So sometimes, a dog’s favorite person is not their primary caregiver. So how do dogs choose their favorite person? And is it possible to change their minds?
Of course, every dog is different, but some generalizations apply. Read on to learn all about how dogs choose their preferred people.
Many dogs bond hardest to whoever cares for them during their key socialization period, which occurs between birth and six months. At this age, puppies’ brains are incredibly receptive, and their early social experiences influence them for the rest of their lives. That’s why it’s so important to ensure your puppy has positive interactions with a wide range of people, places, and things. For example, dogs who aren’t exposed to people wearing hats may become afraid of hats later in life. I didn’t get Radar until he was six months old, so I don’t know exactly what his early socialization experiences were like. However, he tends to prefer men, which leads me to believe he had more positive, formative experiences with male caretakers. If your dog was already an adult when you adopted them, don’t worry: it’s not too late to become their favorite. While early experiences are important, continued socialization through experiences like doggy daycare, play dates, walks and more matters a lot!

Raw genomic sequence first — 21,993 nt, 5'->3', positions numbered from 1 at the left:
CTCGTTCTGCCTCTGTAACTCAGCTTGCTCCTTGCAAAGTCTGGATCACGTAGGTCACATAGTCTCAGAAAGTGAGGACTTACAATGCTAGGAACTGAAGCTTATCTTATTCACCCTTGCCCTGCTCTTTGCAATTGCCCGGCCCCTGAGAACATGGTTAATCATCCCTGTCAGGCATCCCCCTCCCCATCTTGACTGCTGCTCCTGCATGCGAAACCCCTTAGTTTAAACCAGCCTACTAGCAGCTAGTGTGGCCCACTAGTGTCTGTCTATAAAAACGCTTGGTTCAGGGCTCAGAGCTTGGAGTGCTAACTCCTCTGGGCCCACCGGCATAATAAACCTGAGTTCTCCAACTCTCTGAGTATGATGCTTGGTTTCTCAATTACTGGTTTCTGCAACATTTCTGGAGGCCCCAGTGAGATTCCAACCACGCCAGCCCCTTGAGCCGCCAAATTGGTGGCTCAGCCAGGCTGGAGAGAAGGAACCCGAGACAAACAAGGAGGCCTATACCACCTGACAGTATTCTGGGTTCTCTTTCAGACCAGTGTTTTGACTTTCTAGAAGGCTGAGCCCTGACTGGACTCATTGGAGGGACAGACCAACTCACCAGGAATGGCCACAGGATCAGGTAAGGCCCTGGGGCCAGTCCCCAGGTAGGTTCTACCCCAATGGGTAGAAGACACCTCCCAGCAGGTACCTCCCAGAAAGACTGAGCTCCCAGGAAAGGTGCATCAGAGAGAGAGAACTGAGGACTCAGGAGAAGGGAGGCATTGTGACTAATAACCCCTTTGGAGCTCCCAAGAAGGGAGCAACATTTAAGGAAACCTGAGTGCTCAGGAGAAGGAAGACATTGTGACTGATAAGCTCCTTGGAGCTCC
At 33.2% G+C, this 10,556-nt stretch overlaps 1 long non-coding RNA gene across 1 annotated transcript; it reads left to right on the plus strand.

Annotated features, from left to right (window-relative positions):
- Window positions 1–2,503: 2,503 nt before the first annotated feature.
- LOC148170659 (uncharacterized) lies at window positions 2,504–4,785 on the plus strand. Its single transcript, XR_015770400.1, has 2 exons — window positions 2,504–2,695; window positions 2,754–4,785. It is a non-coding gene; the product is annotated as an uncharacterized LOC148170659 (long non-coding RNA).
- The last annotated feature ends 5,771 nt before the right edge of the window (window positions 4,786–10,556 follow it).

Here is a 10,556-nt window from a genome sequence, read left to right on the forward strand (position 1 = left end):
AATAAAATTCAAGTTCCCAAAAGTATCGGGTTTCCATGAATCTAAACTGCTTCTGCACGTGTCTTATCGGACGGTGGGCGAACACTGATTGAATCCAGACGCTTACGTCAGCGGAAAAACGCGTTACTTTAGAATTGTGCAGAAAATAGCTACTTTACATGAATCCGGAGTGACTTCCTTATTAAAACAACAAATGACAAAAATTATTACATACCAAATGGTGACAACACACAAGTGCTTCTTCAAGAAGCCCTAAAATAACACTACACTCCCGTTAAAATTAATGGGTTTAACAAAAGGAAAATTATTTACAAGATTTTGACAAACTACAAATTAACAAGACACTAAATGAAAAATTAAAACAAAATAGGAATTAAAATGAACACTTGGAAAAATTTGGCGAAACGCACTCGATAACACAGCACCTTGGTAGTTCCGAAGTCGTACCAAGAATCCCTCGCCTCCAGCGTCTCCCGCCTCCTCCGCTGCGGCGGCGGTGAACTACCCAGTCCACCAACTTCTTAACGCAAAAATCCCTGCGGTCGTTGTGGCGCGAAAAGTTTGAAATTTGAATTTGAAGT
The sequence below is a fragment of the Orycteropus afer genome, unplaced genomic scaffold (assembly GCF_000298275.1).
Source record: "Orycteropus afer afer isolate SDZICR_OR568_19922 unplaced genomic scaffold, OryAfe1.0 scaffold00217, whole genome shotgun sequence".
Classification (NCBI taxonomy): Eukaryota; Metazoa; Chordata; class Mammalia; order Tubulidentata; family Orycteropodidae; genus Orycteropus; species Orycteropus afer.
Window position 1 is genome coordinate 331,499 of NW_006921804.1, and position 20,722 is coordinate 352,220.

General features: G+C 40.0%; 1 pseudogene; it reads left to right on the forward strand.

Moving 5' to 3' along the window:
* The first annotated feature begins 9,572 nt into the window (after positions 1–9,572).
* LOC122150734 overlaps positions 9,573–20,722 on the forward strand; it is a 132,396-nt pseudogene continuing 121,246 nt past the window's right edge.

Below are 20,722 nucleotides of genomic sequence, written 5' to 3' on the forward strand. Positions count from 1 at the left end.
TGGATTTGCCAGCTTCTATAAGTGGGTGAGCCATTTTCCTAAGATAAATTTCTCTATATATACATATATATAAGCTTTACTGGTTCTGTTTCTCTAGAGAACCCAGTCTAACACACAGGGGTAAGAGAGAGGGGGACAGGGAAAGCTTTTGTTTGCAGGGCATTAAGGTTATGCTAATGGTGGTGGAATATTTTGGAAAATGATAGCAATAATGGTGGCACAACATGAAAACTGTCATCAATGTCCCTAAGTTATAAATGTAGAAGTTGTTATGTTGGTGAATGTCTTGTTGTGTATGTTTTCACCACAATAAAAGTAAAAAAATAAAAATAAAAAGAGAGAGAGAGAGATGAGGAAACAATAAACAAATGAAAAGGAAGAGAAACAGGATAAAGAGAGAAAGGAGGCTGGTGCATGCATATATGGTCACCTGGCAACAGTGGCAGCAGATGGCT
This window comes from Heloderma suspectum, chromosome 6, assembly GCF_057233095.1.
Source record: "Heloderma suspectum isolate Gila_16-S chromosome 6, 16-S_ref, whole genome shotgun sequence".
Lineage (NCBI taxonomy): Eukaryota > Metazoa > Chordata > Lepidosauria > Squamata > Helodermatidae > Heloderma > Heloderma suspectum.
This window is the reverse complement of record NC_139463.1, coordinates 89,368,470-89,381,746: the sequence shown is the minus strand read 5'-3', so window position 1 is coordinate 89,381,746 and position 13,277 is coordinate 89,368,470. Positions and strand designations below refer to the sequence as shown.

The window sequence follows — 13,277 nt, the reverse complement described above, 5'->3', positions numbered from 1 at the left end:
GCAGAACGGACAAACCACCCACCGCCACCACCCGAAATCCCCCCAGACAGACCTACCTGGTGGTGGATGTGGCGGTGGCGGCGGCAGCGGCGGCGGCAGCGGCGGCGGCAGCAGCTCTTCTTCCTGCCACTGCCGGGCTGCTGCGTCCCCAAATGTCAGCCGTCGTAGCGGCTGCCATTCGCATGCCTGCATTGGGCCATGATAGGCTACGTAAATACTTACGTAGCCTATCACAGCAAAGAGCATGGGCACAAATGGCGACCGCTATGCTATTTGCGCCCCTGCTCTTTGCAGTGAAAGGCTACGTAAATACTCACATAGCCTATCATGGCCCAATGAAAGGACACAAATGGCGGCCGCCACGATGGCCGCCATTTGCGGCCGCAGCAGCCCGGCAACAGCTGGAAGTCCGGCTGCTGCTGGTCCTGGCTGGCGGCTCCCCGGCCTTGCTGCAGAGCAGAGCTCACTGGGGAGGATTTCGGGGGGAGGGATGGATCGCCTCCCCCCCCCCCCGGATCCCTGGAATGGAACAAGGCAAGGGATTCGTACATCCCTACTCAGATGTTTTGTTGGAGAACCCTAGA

Positive Association is Key.
Beyond the attention of their favorite people, dogs play favorites depending on associations. In other words, when a person is the source of good stuff, the dog forms a bond. When you think about it, it makes a lot of sense. Of course, a dog is going to love the person who always plays tug of war or gives them loads of their favorite beef treats. They also know that the person who feeds them most often is a pretty important player in their lives!
How to become your dog’s favorite person.
If you have the feeling you’re not your dog’s favorite person, don’t despair. You can improve and increase the bond between you. The easiest (and most fun) way is to spend at least 30 minutes of focused, one-on-one time together each day. This doesn’t include walks, yard time, or watching TV together. Your bonding time should be active and focused. Here are a few bonding activities to engage in with your dog: